ALGSA NEWS2018-04-26T22:19:34+00:00
  • ALGSA Gala of Dreams

    The ALGSA Annual Gala - The Dawn of a Dream - took place at the end of June. We had a great time, and we hope you enjoy viewing some pictures from the event.

  • Building Better Bile Ducts Could Help ALGS Patients

    The bile ducts form a network of tubes within the liver and transfer bile produced in the liver to the bowel. In biliary disorders, this transport system fails, leading to the accumulation of toxic bile in the liver, damage, and permanent scarring (cirrhosis), which can ultimately be treated only through liver transplantation. Indeed, bile duct diseases (cholangiopathies) are the leading disorder treated (70%) by pediatric liver transplantation and account for a third of adult transplanted livers.

  • Binh Wagner Gets Donated Liver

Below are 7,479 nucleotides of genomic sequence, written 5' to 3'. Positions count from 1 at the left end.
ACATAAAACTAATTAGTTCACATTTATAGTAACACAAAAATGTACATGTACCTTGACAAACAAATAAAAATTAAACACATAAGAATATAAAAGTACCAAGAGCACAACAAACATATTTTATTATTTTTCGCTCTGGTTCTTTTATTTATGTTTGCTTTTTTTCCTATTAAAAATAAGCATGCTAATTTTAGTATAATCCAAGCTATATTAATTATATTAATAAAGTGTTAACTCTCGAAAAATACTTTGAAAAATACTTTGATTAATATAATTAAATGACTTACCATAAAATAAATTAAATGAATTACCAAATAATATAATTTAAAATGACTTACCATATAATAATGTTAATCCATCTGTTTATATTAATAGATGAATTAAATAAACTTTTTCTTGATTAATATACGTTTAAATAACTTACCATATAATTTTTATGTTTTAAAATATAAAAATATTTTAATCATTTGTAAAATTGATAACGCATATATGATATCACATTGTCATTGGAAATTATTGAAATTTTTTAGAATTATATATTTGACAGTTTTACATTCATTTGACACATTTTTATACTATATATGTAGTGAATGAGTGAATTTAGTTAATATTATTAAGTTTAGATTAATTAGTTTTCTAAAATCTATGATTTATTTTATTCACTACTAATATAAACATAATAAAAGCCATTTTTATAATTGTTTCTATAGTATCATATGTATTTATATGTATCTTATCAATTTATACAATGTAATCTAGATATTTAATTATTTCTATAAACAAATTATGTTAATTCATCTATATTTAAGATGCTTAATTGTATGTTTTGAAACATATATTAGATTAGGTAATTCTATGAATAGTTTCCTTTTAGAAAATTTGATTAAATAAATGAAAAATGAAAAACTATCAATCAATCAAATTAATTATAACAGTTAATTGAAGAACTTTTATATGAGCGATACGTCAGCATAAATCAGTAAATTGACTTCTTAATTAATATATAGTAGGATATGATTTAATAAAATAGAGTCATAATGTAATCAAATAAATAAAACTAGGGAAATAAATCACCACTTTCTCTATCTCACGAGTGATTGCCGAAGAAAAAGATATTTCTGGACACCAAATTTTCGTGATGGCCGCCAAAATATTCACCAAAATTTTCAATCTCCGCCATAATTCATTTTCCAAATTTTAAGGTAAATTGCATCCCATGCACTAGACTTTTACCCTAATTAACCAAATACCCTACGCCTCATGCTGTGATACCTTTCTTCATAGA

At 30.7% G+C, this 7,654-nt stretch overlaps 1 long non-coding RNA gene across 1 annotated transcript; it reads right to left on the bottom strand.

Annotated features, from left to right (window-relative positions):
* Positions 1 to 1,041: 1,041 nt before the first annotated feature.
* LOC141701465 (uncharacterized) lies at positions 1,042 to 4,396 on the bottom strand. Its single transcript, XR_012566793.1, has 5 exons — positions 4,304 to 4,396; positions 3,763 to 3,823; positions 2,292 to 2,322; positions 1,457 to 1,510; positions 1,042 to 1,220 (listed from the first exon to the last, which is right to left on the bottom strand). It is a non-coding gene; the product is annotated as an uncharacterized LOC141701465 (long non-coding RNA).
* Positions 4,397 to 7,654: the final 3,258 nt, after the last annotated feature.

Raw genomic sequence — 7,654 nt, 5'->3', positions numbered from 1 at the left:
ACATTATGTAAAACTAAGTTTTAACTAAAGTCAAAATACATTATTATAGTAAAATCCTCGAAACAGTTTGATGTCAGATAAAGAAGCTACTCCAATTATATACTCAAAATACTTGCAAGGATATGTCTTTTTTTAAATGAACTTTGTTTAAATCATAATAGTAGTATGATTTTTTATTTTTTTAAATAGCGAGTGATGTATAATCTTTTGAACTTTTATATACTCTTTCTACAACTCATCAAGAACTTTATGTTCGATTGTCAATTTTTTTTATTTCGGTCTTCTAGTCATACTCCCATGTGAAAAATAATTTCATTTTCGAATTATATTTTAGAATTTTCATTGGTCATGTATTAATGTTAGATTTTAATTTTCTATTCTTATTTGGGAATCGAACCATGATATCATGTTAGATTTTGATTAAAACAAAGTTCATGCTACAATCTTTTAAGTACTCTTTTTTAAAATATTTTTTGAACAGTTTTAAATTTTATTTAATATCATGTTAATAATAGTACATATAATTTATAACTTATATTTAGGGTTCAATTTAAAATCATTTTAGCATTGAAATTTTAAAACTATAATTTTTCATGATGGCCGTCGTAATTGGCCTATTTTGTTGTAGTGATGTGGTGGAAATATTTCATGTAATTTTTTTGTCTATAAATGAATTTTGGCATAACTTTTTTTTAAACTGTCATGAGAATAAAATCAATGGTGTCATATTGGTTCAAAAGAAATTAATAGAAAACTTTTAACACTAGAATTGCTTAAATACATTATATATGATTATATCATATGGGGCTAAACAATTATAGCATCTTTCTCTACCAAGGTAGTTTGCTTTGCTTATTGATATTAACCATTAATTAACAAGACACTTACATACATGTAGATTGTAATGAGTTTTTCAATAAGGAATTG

Michael and Johanne Wagner can’t express their gratitude enough. The couple from Kingston, Ont., broke down in tears Tuesday as they thanked an anonymous donor who made it possible for the second of their twin daughters to receive a life-saving liver transplant.

  • Children with Alagille Syndrome have malformed bile ducts

    Serious liver and heart problems can affect children with Alagille Syndrome early in life. While there is as yet no cure, researchers at Karolinska Institutet have discovered that the liver disease part of the syndrome is caused by specific malformations of the bile ducts.

  • ITCH study shows reduction in pruritus in Alagille syndrome

    In a dose-varied study of maralixibat, patients’ caregivers reported trends toward pruritis relief while the drug also demonstrated safety, according to a presenter at The Liver Meeting 2017.

  • Identification of Key Mutation in Alagille Syndrome Offers Hope of New Treatment

    A RARE but potentially life-threatening genetic disorder, known as Alagille syndrome, is associated with chronic liver and heart problems in children. Little is understood regarding how the disease develops, and symptoms are currently treated separately.


“Mobilizing resources, facilitating connections, promoting unity, and advocating for a cure to inspire, empower, and enrich the lives of people affected by Alagille Syndrome.”